I normally wouldn't bring something like this up here, except I think
that there is possibility of something to be done--a language
documentation clarification if nothing else, though possibly an actual
code change as well.
I've been having an argument with a colleague over the last couple
days over the proper way order of statements when setting up a
try/finally to perform cleanup of some action. On some level we're
both being stubborn I think, and I'm not looking for resolution as to
who's right/wrong or I wouldn't bring it to this list in the first
place. The original argument was over setting and later restoring
os.environ, but we ended up arguing over
threading.Lock.acquire/release which I think is a more interesting
example of the problem, and he did raise a good point that I do want
to bring up.
My colleague's contention is that given
lock = threading.Lock()
this is simply *wrong*:
whereas this is okay:
Ignoring other details of how threading.Lock is actually implemented,
assuming that Lock.__enter__ calls acquire() and Lock.__exit__ calls
release() then as far as I've known ever since Python 2.5 first came
out these two examples are semantically *equivalent*, and I can't find
any way of reading PEP 343 or the Python language reference that would
However, there *is* a difference, and has to do with how signals are
handled, particularly w.r.t. context managers implemented in C (hence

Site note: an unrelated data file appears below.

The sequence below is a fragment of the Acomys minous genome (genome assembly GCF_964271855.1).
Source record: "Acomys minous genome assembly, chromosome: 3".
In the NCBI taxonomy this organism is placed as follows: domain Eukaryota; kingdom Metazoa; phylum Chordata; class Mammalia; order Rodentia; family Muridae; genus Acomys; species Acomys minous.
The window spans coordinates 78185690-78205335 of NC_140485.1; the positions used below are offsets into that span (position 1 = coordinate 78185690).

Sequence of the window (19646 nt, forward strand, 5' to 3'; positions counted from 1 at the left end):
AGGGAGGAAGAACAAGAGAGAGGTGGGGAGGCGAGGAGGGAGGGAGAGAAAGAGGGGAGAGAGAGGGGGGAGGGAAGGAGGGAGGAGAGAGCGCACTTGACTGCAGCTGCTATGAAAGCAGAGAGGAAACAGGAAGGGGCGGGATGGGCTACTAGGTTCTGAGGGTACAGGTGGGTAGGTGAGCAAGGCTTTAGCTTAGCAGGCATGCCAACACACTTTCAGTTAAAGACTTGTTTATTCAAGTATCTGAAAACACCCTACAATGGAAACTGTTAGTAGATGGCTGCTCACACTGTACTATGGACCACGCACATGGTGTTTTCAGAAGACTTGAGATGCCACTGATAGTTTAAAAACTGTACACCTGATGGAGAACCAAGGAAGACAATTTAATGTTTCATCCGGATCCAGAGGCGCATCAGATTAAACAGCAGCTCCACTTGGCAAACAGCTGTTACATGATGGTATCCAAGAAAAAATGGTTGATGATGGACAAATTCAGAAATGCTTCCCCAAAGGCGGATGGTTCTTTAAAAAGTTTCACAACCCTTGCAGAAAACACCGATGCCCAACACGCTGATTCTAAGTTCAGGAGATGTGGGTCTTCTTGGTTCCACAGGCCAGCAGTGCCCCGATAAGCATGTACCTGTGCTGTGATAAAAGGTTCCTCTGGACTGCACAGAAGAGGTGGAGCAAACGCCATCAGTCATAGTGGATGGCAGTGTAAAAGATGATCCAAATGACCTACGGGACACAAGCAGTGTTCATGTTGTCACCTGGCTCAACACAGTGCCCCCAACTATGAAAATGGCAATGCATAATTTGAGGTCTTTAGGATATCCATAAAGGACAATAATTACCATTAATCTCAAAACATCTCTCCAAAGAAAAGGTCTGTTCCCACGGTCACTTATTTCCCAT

we are talking CPython specifically):
If Lock.__enter__ is a pure Python method (even if it maybe calls some
C methods), and a SIGINT is handled during execution of that method,
then in almost all cases a KeyboardInterrupt exception will be raised
from within Lock.__enter__--this means the suite under the with:
statement is never evaluated, and Lock.__exit__ is never called. You
can be fairly sure the KeyboardInterrupt will be raised from somewhere
within a pure Python Lock.__enter__ because there will usually be at
least one remaining opcode to be evaluated, such as RETURN_VALUE.
Because of how delayed execution of signal handlers is implemented in
the pyeval main loop, this means the signal handler for SIGINT will be
called *before* RETURN_VALUE, resulting in the KeyboardInterrupt
exception being raised. Standard stuff.
However, if Lock.__enter__ is a PyCFunction things are quite
different. If you look at how the SETUP_WITH opcode is implemented,
it first calls the __enter__ method with _PyObjet_CallNoArg. If this
returns NULL (i.e. an exception occurred in __enter__) then "goto
error" is executed and the exception is raised. However if it returns
non-NULL the finally block is set up with PyFrame_BlockSetup and
execution proceeds to the next opcode. At this point a potentially
waiting SIGINT is handled, resulting in KeyboardInterrupt being raised
while inside the with statement's suite, and finally block, and hence
Lock.__exit__ are entered.
Long story short, because Lock.__enter__ is a C function, assuming
that it succeeds normally then
always guarantees that Lock.__exit__ will be called if a SIGINT was
handled inside Lock.__enter__, whereas with
there is at last a small possibility that the SIGINT handler is called
after the CALL_FUNCTION op but before the try/finally block is entered
(e.g. before executing POP_TOP or SETUP_FINALLY). So the end result
is that the lock is held and never released after the
KeyboardInterrupt (whether or not it's handled somehow).
Whereas, again, if Lock.__enter__ is a pure Python function there's
less likely to be any difference (though I don't think the possibility
can be ruled out entirely).
At the very least I think this quirk of CPython should be mentioned
somewhere (since in all other cases the semantic meaning of the
"with:" statement is clear). However, I think it might be possible to
gain more consistency between these cases if pending signals are
checked/handled after any direct call to PyCFunction from within the
Sorry for the tl;dr; any thoughts?